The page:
Another Washington Post Peeps Diorama contest deadline has passed and yet again there is no entry from the Crafty Lawyer. The contest, which challenges Post readers to build a shadowbox scene with marshmallow Peeps, is a sure sign of spring in D.C. Hundreds of people submit pictures of their Peeps pursuits–corny, clever, and sometimes downright cool. Points are awarded for creativity, artistic merit, and punnery. Yes, the more your Peeps story represents a play on words (like Rest In Peeps: Farewell to the Twinkie or NightPeeps ) the higher you rate in the eyes of the judges. Every year I think to myself that this will be the year I do my own Peeps magic. It’s not the pun or the play on words that stops me in my tracks (we had a great idea this year but I must keep it secret in case we try again next year). No, I have found that what really separates the women from the chicks, so to speak, is the ability to dress a Peep. Alas, crafting with Peeps is HARD.
In case you are intrigued, I want to share a few things I learned this year about working with Peeps. I offer these in the spirit of encouraging you to consider making your own Peeps scenario, whether for the contest or just for your dinner table.
1. Start early. Because Peeps are now sold all year long, you can find peeps in many colors and shapes throughout the year. If you think you want to try the Peeps challenge, pick up some Peeps at Halloween, Christmas, or Valentine’s Day. Having a variety of colors and shapes gives you more possibilities for making Peeps figurines but it also lets you make other parts of your display out of marshmallows as well. For instance, at Miss Pixie’s Furnishings and Whatnot in the District they have a year round display of pink Peeps clustered on branches to look like cherry blossoms.
2. Peeps are deceptively hard to work with. The little chicks, in particular, don’t particularly take to being dressed up. They have no waist, you see, so trying to put a fairy tutu on them is, well, awkward. Sometimes people make it easy on themselves and just cut the heads off and stick them on other figurines, but adapting to the shape of the Peep is part of the challenge. We found that the rabbits are slightly easier to use as stand-ins for people, but if you want arms, you will have to add them separately.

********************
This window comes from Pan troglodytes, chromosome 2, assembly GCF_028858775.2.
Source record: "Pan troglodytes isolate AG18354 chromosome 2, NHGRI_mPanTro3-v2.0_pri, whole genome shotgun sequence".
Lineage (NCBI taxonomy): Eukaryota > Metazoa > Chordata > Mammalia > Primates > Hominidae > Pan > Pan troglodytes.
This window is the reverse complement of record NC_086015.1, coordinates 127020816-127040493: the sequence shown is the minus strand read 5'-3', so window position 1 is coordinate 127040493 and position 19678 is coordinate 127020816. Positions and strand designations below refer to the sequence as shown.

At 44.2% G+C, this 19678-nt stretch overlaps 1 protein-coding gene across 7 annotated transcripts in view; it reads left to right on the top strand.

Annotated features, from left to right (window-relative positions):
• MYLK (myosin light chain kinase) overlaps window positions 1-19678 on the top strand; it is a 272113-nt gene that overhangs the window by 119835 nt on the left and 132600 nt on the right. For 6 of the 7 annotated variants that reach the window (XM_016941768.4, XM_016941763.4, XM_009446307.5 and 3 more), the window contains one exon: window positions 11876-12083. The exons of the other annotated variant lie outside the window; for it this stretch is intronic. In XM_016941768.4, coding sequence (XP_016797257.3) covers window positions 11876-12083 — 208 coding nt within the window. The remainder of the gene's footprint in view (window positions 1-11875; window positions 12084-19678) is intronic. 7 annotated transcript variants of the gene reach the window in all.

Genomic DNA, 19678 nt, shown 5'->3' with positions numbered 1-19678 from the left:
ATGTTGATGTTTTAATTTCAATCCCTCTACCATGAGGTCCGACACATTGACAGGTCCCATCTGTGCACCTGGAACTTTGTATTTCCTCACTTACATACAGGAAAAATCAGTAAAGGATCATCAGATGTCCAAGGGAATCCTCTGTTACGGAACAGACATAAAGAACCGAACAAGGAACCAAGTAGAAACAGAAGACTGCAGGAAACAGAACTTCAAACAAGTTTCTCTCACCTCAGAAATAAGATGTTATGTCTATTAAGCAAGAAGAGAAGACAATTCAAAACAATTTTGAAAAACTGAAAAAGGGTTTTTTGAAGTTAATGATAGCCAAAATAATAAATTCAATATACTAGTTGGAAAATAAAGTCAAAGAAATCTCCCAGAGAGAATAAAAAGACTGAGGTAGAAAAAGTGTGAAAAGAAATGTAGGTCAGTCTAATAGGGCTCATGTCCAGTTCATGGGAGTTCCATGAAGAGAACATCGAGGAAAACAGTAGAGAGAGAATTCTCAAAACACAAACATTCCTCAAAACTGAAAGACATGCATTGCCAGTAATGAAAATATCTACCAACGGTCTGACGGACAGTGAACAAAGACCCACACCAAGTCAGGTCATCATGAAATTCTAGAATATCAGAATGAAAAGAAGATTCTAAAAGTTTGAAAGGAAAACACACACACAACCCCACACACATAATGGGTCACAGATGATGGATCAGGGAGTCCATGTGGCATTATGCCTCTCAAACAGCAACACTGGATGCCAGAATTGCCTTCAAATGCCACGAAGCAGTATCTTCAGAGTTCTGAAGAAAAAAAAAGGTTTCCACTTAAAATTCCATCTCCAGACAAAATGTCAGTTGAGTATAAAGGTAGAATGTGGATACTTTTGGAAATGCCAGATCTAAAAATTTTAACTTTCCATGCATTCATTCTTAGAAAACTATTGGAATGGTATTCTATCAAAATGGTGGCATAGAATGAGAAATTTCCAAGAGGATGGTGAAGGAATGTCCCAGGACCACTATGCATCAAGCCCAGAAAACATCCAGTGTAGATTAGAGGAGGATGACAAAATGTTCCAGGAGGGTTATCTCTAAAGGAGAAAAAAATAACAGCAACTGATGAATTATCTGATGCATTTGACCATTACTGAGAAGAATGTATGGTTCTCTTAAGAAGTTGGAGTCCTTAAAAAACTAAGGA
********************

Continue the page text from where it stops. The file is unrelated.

3. Stale peeps are a good thing. Turns out that the less sticky the peep, the easier it is to cut it up and manipulate it. In fact, you can actually do some pretty good sculpting once the super sticky parts have been beaten into submission. After much pummeling, we turned the bottom of a chick into some fairy wings.
4. There will be carnage. We went through a number of peeps to produce just three figurines–and several ended up looking more like something from a horror show than a delightful diorama. Be strong.
5. Schedule plenty of time. After hours and days of work we still had only three figures and no background. We gave up–what can I say?
6. When you give up, decorate with Peeps. I recently made a birthday cake for crafty friend Jennifer with cream cheese frosting. It was pretty but didn’t scream spring like I had hoped. Adding a few bright colored peeps to the top changed the look completely.
7. Don’t eat the peeps–unless they are dipped in chocolate. My favorite way to use Peeps is to see them coated in beautiful milk chocolate from my favorite D.C. candy store, Kron Chocolatier. The best thing about this crafty use of Peeps–someone else did the dirty work!!